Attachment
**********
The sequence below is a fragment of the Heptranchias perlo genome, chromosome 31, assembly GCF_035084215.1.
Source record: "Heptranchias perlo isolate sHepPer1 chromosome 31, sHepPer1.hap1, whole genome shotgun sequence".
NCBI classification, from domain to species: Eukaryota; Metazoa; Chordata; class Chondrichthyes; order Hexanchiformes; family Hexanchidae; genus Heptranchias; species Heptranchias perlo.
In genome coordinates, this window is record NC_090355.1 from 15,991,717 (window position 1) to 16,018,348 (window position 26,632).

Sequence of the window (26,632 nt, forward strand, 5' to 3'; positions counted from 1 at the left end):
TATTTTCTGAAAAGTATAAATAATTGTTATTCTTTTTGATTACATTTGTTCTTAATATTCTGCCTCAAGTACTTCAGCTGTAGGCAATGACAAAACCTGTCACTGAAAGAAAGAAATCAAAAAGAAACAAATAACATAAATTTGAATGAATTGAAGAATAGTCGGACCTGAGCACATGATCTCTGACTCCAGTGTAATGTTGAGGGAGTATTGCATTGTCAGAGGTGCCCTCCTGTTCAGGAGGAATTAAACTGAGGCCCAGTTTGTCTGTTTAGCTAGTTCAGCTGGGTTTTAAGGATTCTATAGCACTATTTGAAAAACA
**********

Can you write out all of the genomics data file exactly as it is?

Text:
The sequence below is a fragment of the Heptranchias perlo genome, chromosome 31, assembly GCF_035084215.1.
Source record: "Heptranchias perlo isolate sHepPer1 chromosome 31, sHepPer1.hap1, whole genome shotgun sequence".
NCBI classification, from domain to species: Eukaryota; Metazoa; Chordata; class Chondrichthyes; order Hexanchiformes; family Hexanchidae; genus Heptranchias; species Heptranchias perlo.
In genome coordinates, this window is record NC_090355.1 from 15,991,717 (window position 1) to 16,018,348 (window position 26,632).

Sequence of the window (26,632 nt, forward strand, 5' to 3'; positions counted from 1 at the left end):
TATTTTCTGAAAAGTATAAATAATTGTTATTCTTTTTGATTACATTTGTTCTTAATATTCTGCCTCAAGTACTTCAGCTGTAGGCAATGACAAAACCTGTCACTGAAAGAAAGAAATCAAAAAGAAACAAATAACATAAATTTGAATGAATTGAAGAATAGTCGGACCTGAGCACATGATCTCTGACTCCAGTGTAATGTTGAGGGAGTATTGCATTGTCAGAGGTGCCCTCCTGTTCAGGAGGAATTAAACTGAGGCCCAGTTTGTCTGTTTAGCTAGTTCAGCTGGGTTTTAAGGATTCTATAGCACTATTTGAAAAACA